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Cuchulainn
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Re: Parallel programming in Finance

September 1st, 2019, 9:25 am

I find the combination of FP and OOP optimal. In the boiler room we have OP and on top deck FP. 

Just out of curiosity; C# is very popular but I don't hear all that much about F#.
 
AndreyShihov
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Joined: August 12th, 2019, 2:38 pm

Re: Parallel programming in Finance

September 2nd, 2019, 2:04 pm

I find the combination of FP and OOP optimal. In the boiler room we have OP and on top deck FP. 

Just out of curiosity; C# is very popular but I don't hear all that much about F#.

I love the elegance of FP too, quite often mimic it in a small scale like Fluent Methods. Most of my experience it was OOP and SOLID for hottest bits (incl. data structures, tests, etc) as well. Business logic on MVC (and flavours) or DDD for large monoliths. I have seen some unsuccessful and very confusing implementations with functional approach, it is really easy to get things all around the house with it when designing framework. The code was very easy to read at the top level but number of Easter eggs that were hidden under those nicely named methods was mind blowing.  But I still like FP and want use it, specially try to play with F#.

I do design everything now with Microservices architecture in mind (containerisation and orchestration) to avoid scary hybrids that can be introduced by developers with different styles (functional, solid). The main benefits I see are: 

1) fun and diversity (experienced developers need it, want functional, here we go: service 1, 2, 3 pure F#) - can implement any service on any language or platform. Python, C++, F#, C#, C, Matlab, OOP, SOLID, functional, AI, ML, Linux, Win, Virtual, bare metal or whatever, as long as it satisfies requirements. That helps to keep developers' eyes peeled and most importantly it allows experts in a different subjects to contribute to the system independently.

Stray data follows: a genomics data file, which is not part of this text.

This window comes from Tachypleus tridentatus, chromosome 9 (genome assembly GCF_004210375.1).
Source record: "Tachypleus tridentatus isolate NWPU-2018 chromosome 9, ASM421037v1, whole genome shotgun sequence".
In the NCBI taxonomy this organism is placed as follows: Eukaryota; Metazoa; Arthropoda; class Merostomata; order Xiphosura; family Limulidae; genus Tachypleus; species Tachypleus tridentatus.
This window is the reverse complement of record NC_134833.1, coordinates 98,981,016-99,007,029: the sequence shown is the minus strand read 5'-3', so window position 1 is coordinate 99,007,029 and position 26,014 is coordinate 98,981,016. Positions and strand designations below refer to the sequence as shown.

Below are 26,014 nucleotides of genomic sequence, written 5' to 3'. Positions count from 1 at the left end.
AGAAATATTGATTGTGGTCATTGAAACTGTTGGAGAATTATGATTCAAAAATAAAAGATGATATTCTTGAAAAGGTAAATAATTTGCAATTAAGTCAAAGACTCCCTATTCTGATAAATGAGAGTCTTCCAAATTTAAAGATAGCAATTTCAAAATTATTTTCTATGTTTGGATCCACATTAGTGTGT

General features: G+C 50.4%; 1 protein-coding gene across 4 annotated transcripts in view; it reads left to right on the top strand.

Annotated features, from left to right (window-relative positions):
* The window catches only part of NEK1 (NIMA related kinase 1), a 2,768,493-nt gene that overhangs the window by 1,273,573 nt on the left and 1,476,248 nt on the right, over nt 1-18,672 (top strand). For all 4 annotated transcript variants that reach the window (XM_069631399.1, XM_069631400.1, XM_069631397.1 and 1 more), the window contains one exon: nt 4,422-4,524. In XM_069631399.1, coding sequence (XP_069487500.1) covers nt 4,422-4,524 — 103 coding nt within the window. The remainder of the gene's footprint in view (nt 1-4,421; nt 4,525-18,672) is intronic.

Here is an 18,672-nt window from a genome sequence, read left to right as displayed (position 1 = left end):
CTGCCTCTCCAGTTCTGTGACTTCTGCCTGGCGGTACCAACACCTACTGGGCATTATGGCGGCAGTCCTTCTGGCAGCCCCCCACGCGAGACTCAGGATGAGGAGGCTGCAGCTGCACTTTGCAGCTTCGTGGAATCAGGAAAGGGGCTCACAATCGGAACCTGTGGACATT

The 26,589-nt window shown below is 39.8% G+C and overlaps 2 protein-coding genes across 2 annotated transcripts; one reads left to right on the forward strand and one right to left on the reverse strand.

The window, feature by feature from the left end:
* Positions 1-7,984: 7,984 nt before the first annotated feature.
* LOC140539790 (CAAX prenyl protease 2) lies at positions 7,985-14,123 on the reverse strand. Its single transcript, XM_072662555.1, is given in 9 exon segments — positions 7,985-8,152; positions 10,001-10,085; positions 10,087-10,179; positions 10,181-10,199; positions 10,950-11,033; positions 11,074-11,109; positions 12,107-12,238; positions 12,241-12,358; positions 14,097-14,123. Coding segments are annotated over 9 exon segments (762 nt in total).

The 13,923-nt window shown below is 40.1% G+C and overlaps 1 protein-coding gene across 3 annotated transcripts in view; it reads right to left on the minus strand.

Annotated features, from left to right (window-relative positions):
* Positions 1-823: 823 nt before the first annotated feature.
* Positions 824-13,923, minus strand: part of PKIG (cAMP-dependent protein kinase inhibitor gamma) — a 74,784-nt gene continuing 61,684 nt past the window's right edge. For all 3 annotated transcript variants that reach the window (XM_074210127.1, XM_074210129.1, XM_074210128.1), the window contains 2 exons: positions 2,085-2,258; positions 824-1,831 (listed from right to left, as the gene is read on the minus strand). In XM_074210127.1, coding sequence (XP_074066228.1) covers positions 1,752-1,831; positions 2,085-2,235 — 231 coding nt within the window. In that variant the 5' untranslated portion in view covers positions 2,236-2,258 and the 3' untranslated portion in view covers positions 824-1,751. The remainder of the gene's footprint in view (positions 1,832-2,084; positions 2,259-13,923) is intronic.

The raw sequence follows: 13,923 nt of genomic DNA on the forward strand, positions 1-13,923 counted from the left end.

2) versioning - this is most important. One can increase the version of the service and have both, old and new (or N), versions running until migration to the new version is complete. I have been extracting Microservices out of Monolith in the past and it works pretty well especially under DDD architecture. 

In my current project I have 3 containers: PDE (Closed form prices), MCS and QuantLib accessible via WebAPI to the clients such as SPA, WPF, Excel or Python. Each client can use them individually or parts of each. Each container will evolve independently and old versions will be online until they've been used by one of the clients. I would like to add ML container (python) and train it to predict (for instance) when system is likely to crash. What I've got: C#, C++, Python, TypeScript, XAML and all of that can evolve relatively independently. 
 
AndreyShihov
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Posts: 15
Joined: August 12th, 2019, 2:38 pm

Re: Parallel programming in Finance

September 3rd, 2019, 10:32 am

OK, I have completed my experiments. I have used different data structures and algorithms. Memory profile looked like sawteeth or flat. CPU was around 100% or 50%; Had over 2M context switches or just 9K. All implementations complete simulation in about 40 sec. 

Expectation: I hoped avoidance of large memory allocations will improve performance.
Reality: For the setup I have mentioned earlier it actually made it worse. Path simulating tasks were always thirsty for small arrays (around 10000 elements) of random numbers and CPUs were running at around 70-80% (with around 17-20K context switches), although memory profile was flat. 

The overhead of LOH allocations was around 8%.

Solutions: 1) switch into unmanaged mode to have array allocations routine on fingertips (not recommended); 2) implement it in C++; 

Now I try to implement a random number generator on the other machine and get a buffer of random numbers to be used just for simulation on dedicated machine to see if it will improve performance by more than 8%. 
 
AndreyShihov
Topic Author
Posts: 15
Joined: August 12th, 2019, 2:38 pm

Re: Parallel programming in Finance

September 9th, 2019, 5:46 am

Also, forgot to add. In my earlier post I wasn't happy enough to see Monte-Carlo Simulation implemented with Blocking Collection I have seen in "C# book by Germani and Duffy". It turned out that my parallel implementation based on Blocking Collection is the winner in terms of speed. I have done it a bit different way - but anyway! I will base my future experiments on this implementation.
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